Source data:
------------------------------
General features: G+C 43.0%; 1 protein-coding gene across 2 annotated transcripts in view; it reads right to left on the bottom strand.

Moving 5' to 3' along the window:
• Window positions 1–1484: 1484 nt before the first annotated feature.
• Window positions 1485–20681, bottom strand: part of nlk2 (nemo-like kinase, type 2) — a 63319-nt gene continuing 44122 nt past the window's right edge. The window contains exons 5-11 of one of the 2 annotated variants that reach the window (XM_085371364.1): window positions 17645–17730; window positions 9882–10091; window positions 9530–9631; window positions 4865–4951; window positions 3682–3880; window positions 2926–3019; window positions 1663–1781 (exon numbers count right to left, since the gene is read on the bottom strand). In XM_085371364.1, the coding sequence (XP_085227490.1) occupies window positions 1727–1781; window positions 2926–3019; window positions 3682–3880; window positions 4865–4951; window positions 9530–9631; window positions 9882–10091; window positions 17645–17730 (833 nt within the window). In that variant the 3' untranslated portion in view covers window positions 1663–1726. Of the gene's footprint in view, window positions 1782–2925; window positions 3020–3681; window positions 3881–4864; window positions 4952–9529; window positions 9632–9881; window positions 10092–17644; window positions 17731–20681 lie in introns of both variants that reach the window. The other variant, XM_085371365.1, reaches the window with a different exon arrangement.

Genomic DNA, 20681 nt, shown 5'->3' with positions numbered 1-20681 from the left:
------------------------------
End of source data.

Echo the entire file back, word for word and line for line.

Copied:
General features: G+C 43.0%; 1 protein-coding gene across 2 annotated transcripts in view; it reads right to left on the bottom strand.

Moving 5' to 3' along the window:
• Window positions 1–1484: 1484 nt before the first annotated feature.
• Window positions 1485–20681, bottom strand: part of nlk2 (nemo-like kinase, type 2) — a 63319-nt gene continuing 44122 nt past the window's right edge. The window contains exons 5-11 of one of the 2 annotated variants that reach the window (XM_085371364.1): window positions 17645–17730; window positions 9882–10091; window positions 9530–9631; window positions 4865–4951; window positions 3682–3880; window positions 2926–3019; window positions 1663–1781 (exon numbers count right to left, since the gene is read on the bottom strand). In XM_085371364.1, the coding sequence (XP_085227490.1) occupies window positions 1727–1781; window positions 2926–3019; window positions 3682–3880; window positions 4865–4951; window positions 9530–9631; window positions 9882–10091; window positions 17645–17730 (833 nt within the window). In that variant the 3' untranslated portion in view covers window positions 1663–1726. Of the gene's footprint in view, window positions 1782–2925; window positions 3020–3681; window positions 3881–4864; window positions 4952–9529; window positions 9632–9881; window positions 10092–17644; window positions 17731–20681 lie in introns of both variants that reach the window. The other variant, XM_085371365.1, reaches the window with a different exon arrangement.

Genomic DNA, 20681 nt, shown 5'->3' with positions numbered 1-20681 from the left: